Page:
In memory of Ralph Steinman, a gentle giant of immunology

Crucell’s Chief Scientific Officer Jaap Goudsmit pays a personal tribute to the man who discovered dendritic cells.

Ralph Steinman (1943–2011) was awarded this year’s Nobel Prize in Physiology or Medicine for his discovery of the dendritic cell and its role in adaptive immunity. Sadly, Ralph died on September 30, 2011, a few days before the award was announced. Because the decision to make Ralph a Nobel laureate had been taken while he was still alive, the Nobel Committee decided that he would be granted the award posthumously. This is unique in the history of the Nobel Prize.
I got to know Ralph over a period of 18 years. We met for the first time in 1993 and for the last time just months before his death.
In 1993, I took sabbatical leave from my position as Professor of Virology at the Academic Medical Center of the University of Amsterdam and moved to New York with the family for a year. I was appointed visiting professor at the Aaron Diamond Aids Research Center, which was founded by Irene Diamond in 1991 and directed by David Ho, who still heads the center today. A couple of times a week during my first month or so at the center, Ralph Steinman showed up at the lab in the afternoon. I did not know who he was or what he did. David Ho enlightened me: “Ralph is a genius and one of the nicest men I know.”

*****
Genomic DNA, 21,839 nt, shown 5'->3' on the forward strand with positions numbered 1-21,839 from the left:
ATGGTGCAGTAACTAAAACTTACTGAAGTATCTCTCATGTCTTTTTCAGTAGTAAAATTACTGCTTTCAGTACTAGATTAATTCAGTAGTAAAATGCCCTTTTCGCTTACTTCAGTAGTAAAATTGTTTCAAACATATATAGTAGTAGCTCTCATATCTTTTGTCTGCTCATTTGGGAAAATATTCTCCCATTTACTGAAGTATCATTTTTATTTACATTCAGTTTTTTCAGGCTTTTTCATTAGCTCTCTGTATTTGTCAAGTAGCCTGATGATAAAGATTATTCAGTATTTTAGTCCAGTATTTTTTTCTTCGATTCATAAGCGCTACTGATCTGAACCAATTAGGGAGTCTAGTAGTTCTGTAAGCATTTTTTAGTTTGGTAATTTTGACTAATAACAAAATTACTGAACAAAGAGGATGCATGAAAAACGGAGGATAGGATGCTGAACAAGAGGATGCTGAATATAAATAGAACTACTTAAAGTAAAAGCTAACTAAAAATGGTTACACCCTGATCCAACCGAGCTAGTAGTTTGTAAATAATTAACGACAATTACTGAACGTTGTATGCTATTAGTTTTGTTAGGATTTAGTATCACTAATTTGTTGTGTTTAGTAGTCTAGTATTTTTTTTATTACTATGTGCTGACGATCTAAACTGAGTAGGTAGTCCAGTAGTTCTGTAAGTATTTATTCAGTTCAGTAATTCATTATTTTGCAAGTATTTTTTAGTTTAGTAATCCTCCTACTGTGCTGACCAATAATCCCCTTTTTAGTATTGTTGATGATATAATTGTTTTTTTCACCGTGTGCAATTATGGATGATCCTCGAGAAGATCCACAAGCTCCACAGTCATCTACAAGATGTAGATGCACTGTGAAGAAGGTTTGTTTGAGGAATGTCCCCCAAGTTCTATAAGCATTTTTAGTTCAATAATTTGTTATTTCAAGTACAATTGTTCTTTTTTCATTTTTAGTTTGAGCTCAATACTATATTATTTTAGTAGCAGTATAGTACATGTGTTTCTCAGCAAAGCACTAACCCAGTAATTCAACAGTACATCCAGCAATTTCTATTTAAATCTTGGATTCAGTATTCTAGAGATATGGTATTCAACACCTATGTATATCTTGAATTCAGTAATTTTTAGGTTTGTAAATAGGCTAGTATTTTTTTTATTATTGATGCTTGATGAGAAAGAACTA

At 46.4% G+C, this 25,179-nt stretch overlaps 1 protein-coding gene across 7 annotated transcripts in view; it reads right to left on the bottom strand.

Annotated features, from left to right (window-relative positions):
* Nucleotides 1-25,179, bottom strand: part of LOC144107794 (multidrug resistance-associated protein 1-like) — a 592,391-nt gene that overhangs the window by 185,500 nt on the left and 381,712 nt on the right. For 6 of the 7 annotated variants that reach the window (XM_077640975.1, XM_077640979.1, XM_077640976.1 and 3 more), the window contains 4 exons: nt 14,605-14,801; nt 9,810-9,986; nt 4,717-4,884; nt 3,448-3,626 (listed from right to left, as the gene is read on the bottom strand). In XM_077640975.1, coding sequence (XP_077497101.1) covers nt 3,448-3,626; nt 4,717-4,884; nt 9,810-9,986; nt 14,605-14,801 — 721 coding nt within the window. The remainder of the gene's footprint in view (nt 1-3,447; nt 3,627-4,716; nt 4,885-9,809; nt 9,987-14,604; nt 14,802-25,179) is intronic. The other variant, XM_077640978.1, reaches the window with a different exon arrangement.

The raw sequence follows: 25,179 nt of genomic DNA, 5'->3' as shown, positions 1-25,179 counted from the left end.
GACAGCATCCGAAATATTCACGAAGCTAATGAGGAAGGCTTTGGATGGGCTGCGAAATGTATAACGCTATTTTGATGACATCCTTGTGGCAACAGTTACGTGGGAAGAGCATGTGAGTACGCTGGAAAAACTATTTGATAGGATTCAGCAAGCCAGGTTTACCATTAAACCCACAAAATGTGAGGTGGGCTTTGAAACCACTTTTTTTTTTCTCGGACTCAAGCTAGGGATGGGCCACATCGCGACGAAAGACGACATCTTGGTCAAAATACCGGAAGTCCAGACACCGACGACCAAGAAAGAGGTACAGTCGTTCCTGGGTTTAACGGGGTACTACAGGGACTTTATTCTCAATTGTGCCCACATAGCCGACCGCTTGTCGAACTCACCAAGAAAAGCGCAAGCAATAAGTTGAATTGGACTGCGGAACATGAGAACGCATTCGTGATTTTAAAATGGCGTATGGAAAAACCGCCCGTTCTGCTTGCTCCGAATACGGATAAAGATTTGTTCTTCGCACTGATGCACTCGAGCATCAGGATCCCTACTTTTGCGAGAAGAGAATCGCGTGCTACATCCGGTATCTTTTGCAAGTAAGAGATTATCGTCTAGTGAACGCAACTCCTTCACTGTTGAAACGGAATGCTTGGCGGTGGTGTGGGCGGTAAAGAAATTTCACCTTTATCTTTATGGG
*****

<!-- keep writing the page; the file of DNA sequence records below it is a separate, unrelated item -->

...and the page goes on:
I found out that Ralph had a lab at Rockefeller University and—very naively—asked him what he did. We were sitting in the conference room of the Aaron Diamond Center drinking coffee. He gave me an incredibly charming smile—that smile is etched is my memory—and explained to me very patiently how he had discovered dendritic cells in mouse spleens.
Ralph’s gentle but inescapable powers of persuasion became evident shortly after. When I arrived at the center, it was affiliated with New York University, but half way through 1993 David Ho shifted affiliation to Rockefeller University––Ralph’s institution.

A discovery that transformed immunology